Overtaking moving vehicles on dual carriageways :
If there is a vehicle in front that you want to overtake try to be thinking far enough ahead, so that you begin your lane change before you have to adjust your speed. If you slow down you will lose your advantage over the traffic behind you, they will begin to overhaul you, and you won't be able to pull out.
Try to make sure that whenever you overtake another vehicle that you change lanes early, well before you get near to it. You don't want to be in a situation where you are within your stopping distance of the car in front, and it suddenly brakes. Always try to point past anything in front, and not at it.
When you are overtaking a row of vehicles look for closing gaps between them, this shows that they are likely to pull out (photo below):
Try never to remain in another’s blind-spot as they may change lanes without seeing you. On three lane sections never pull into someone’s blind-spot, because they may begin to pull out as you pull in. If someone moves towards you, or might, use your horn to warn them, but don't rely on them hearing it!
Overtaking on test:
In a test situation, when you must make adequate progress: If someone is moving at well under the speed limit in front of you - overtake it as soon as possible. If you hesitate it will be more difficult.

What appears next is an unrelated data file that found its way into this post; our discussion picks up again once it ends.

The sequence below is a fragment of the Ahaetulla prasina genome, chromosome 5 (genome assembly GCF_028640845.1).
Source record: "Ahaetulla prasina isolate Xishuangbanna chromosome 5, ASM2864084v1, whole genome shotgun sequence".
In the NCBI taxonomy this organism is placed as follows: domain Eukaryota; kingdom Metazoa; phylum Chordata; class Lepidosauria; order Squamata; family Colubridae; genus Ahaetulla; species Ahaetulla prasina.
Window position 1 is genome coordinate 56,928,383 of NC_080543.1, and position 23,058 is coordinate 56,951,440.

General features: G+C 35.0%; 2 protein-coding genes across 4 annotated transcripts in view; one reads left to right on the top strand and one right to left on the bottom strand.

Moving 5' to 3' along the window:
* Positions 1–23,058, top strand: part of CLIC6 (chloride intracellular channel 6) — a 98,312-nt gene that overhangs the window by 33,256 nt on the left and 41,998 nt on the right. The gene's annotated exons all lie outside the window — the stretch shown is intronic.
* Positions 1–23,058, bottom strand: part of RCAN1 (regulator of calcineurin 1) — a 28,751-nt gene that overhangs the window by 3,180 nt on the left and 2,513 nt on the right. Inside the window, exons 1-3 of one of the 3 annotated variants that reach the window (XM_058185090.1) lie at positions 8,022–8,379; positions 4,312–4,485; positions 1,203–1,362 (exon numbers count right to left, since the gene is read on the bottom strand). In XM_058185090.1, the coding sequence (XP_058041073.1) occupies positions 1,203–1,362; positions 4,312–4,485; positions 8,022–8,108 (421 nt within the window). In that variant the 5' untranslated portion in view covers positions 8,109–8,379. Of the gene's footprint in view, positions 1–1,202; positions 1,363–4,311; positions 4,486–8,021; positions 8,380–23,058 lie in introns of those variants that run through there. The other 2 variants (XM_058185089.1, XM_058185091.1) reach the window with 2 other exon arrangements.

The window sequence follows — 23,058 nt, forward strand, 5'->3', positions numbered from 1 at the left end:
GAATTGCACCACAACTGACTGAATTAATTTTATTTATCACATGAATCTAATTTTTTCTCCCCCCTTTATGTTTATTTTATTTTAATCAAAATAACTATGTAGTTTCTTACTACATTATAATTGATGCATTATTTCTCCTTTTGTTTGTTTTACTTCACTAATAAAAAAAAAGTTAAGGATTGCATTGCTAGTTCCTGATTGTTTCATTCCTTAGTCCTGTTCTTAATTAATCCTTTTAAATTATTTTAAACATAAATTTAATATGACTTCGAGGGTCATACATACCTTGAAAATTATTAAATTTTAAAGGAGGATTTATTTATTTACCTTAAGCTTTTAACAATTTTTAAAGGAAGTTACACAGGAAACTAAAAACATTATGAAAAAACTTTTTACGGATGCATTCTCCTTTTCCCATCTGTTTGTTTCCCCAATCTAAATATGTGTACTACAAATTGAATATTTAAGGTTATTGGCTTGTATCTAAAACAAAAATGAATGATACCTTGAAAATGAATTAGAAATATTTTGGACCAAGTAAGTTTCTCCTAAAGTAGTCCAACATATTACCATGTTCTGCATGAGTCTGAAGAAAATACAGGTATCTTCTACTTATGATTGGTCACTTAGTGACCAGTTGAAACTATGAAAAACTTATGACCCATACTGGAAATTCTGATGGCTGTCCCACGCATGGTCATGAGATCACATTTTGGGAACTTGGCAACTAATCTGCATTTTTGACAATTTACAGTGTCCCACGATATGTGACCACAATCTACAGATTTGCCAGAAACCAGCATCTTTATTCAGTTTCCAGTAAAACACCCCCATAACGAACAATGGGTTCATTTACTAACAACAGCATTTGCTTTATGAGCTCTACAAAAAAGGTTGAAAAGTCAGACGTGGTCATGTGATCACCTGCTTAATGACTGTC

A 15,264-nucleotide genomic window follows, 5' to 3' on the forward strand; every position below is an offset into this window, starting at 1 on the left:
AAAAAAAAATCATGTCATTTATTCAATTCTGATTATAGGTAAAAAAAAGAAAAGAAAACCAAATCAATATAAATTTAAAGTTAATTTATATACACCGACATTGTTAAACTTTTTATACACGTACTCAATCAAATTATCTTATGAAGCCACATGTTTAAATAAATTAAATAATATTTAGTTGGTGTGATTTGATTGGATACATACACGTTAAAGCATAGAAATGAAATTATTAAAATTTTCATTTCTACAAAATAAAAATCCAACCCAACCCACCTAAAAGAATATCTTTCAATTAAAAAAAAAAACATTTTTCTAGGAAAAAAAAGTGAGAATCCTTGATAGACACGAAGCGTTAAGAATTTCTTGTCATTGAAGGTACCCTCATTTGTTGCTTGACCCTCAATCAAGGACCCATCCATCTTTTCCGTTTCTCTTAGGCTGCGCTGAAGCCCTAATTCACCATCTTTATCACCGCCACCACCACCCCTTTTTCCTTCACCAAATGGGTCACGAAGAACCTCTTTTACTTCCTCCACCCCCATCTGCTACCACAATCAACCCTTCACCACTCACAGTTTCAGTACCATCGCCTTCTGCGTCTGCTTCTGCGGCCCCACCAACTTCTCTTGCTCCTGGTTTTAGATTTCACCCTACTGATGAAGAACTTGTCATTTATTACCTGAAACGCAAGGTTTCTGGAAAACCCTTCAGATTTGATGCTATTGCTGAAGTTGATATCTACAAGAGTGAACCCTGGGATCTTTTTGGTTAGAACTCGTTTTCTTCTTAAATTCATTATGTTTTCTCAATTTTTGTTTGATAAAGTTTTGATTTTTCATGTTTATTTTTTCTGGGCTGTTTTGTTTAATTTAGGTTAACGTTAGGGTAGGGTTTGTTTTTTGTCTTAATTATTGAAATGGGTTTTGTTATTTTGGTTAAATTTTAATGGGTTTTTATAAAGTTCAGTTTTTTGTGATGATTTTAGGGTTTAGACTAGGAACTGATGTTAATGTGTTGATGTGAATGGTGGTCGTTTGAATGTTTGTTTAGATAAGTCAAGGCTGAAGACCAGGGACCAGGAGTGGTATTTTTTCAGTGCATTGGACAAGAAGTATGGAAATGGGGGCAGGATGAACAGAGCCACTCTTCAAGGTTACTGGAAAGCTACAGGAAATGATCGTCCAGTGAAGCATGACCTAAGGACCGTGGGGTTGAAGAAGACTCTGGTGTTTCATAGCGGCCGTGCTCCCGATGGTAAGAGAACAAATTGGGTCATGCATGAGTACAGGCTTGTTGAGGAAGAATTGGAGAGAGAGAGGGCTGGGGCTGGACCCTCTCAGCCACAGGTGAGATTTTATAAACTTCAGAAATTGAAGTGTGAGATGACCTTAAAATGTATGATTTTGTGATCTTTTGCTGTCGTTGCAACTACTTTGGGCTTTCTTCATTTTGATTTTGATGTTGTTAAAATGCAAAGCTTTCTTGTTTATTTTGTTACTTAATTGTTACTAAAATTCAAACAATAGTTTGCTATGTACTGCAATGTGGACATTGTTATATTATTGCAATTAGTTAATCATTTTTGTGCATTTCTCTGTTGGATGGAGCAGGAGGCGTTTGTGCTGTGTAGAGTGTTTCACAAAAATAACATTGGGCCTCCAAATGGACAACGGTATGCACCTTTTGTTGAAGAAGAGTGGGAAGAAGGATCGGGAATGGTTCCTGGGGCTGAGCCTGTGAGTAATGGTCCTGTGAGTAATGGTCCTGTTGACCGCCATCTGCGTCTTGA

If the vehicle is slow and just exiting a roundabout try to overtake if possible while it is accelerating. You can overtake through a roundabout if you have to. On national speed limit dual carriageways be confident driving at 70 mph when the road is clear.
Frequently asked questions:
Sometimes I need to get across lanes quickly into a gap, how should I do it?
The safest way to get across lanes more quickly is not to swing across suddenly, but to keep a gradual line, and accelerate more. Be sure that before you move across that your distance from the car behind is increasing or at least constant. If the gap is decreasing, don't change lanes, unless they are a very long way back.
The move should always be gradual because it keeps your car in a straight line and stable, you can easily change back if there is trouble ahead, and it is predictable for other drivers.
How do I safely get across lanes into small gap?
The best method of doing this is to postion yourself alongside the centre of the gap between the cars in the other lane. Then indicate, then move slightly towards the centre line. You are trying to encourage the vehicle behind to volunteer to drop back. Once you get a reaction from them, move over a little more, maybe straddling the centre line. Hold in this postion until the car behind has dropped back, and the car in front is far enough ahead for you to be able to move completely over.
Remember to always keep a safety gap of at least 1 second, preferably 2 seconds, in front of you. Or an escape route if the car in front brakes.